Made in the USA: The Anti-Starbucks Revolution
Independent coffee artisans-turned-entrepreneurs have found success by offering an alternative to the big national chains.
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As the U.S. economy limps unspectacularly toward recovery, scrappy and creative independent coffeehouses across the nation continue to thrive and flourish. In fact, depending on where you choose to sip that rich, frothy latte or cappuccino (and we're not talking Starbucks, or even Howard Schultz's 15th Avenue Coffee and Tea branding experiment), it's possible the brew never tasted this good.
Coffeehouses continue to check in as one of the fastest-growing segments of the restaurant industry. In Washington, D.C., for example, a new coffee shop near Dupont Circle called Filter Coffeehouse & Espresso Bar opened earlier this year to rave reviews from local scenesters. In New York, dozens of new java spots have opened in just the past couple of years alone. Within the walls of the quintessential neighborhood coffeehouse, with its eclectic vibe, social crowd, and Mac laptops galore, enthusiasts-turned-entrepreneurs brew artistry and tradition in every cup. Often with a rosetta on top.
Complex, delicious coffee -- not the flat, watered-down beverage many are used to -- is just part of the appeal. "It's the sense of community that's more important than anything -- the idea that if you go into a certain coffeehouse, you're bound to find people you'd like, or you're like," says Corby Kummer, coffee expert and author of The Joy of Coffee.
That's certainly true at Muggswigz Coffee & Tea Co. in Canton, Ohio, which was founded in 2003. "The store itself started when our downtown was rundown and vacant, and we have watched the downtown blossom around us," says Alexander J. Haas, the 30-year-old artisan barista, roastmaster, and president. "Our store is a community hub for professionals, students and musicians." Many indie coffeehouses make it a point to support local up-and-coming artists, either by adorning their walls or opening the space to troubadours and poets. Jewel and Jason Mraz, for instance, both got their start in San Diego coffeehouses.
Indie coffeehouses also play the role of trendsetter, helping to transform the obscure into the ubiquitous. Latte art originated in Italy, but it didn't take off in the States until David Schomer, founder of Espresso Vivace in Seattle, went to Italy to learn and bring back the technique. Today, latte artists from Tokyo to Los Angeles to London compete in competitions, and customers have come to expect and admire the images sculpted into foam.
That pursuit of perfection may very well be the entrepreneurial coffeehouse's signature. Kummer, who became an aficionado in late 1980s, when he fell in love with Italy and the way they make and drink their coffee, points to these emerging trends among the indies: roasting in small batches, buying direct from growers, and mastering the technique behind pulling the perfect shot of espresso. It all adds up to perfecting a flawless cup of joe. "Find out what customers like drinking and the way they like to drink it -- what style roast, what kind of drink -- and then concentrate your learning on making better versions of that," says Kummer, highlighting an approach that applies to virtually all entrepreneurs. "There's vast room for improvement in almost every style of coffee, and the narrower the rules, the more superbly imaginative your improvisation within them can be."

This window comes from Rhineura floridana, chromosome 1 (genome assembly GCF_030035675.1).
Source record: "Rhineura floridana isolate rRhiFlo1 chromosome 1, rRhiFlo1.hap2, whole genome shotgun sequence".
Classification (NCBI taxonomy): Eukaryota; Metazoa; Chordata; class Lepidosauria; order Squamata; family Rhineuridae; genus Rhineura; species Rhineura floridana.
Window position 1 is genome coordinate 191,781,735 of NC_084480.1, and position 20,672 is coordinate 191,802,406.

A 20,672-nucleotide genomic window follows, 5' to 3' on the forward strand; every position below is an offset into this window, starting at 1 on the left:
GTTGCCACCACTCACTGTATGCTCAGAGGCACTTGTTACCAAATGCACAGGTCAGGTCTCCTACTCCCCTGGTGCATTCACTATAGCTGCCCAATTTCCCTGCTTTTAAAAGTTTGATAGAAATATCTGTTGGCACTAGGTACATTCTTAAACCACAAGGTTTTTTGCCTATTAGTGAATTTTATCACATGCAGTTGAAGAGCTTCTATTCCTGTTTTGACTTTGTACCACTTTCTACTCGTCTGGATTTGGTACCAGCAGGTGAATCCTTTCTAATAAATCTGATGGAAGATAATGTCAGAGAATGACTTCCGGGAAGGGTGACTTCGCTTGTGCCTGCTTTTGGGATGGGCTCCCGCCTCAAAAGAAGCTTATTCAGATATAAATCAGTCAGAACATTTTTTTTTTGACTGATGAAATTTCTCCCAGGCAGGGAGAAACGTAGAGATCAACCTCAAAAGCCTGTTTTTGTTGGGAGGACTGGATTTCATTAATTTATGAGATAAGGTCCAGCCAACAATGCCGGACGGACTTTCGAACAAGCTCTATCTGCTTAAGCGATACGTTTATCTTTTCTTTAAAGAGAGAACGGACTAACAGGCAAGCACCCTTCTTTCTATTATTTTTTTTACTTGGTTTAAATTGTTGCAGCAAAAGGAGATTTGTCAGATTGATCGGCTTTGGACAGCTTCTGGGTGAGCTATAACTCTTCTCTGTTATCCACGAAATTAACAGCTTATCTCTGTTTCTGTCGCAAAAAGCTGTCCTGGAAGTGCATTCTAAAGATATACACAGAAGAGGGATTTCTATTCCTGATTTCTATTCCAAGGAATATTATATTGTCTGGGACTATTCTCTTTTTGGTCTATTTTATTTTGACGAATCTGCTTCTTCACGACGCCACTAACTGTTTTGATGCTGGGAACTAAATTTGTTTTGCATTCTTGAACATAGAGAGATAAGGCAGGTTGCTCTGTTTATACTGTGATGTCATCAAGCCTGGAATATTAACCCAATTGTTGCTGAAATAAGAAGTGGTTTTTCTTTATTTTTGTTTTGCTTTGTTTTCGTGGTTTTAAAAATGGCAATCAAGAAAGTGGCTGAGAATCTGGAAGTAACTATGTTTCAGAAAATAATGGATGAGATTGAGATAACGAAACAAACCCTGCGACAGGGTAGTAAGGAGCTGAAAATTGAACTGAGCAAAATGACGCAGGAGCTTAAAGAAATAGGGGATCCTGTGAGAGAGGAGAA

The emerging green economy demands imaginative business practices, and plenty of small coffeehouses are savoring the challenge. Coffee Break Café in Quincy, Mass., perhaps best known for its iced coffee, has made environmental responsibility a priority. "We have always recycled and composted since way before it was hip to do so, and have always purchased from local companies with like-minded values," says Jenn Ormond, 39, who opened CBC with her then-boyfriend and now-husband Donny in 1996, having since expanded to four locations.
Fair trade and organic -- these are other mainstays of the indies, found at places like The Lost Bean in Tustin, Calif., a haven modern in both design and values founded by Bodie Berg and Zeke Covarrubias. The business donates 30 percent of profits to charitable foundations, buys local, uses energy-efficient appliances, offsets carbon usage by planting trees and recycles whenever possible. And they brew up a deliciously smooth mocha, among other offerings.
You can get fair trade coffee at a growing list of indies across the nation, including The Sentient Bean in Savannah, Ga., which also recycles, composts, and serves the only vegetarian fare in town; the hip Roots Coffeehouse in North Richland Hills, Texas; and Alterra Coffee, a popular Milwaukee-based indie with multiple locations that brews amazing coffee with as little impact on the environment as possible. Wind power, green building practices, eco-friendly products, in-house roasters, and a commitment to community service are just a few of the ways Alterra sets itself apart.
Indie coffeehouses thrive, their keepers say, because they offer something desired yet attainable: affordable luxury. The entrepreneurs behind them provide "true connoisseurship and the best and highest-quality products available at an affordable price, if not every day at least once a week," Kummer says. "And it's a whole lot cheaper than wine."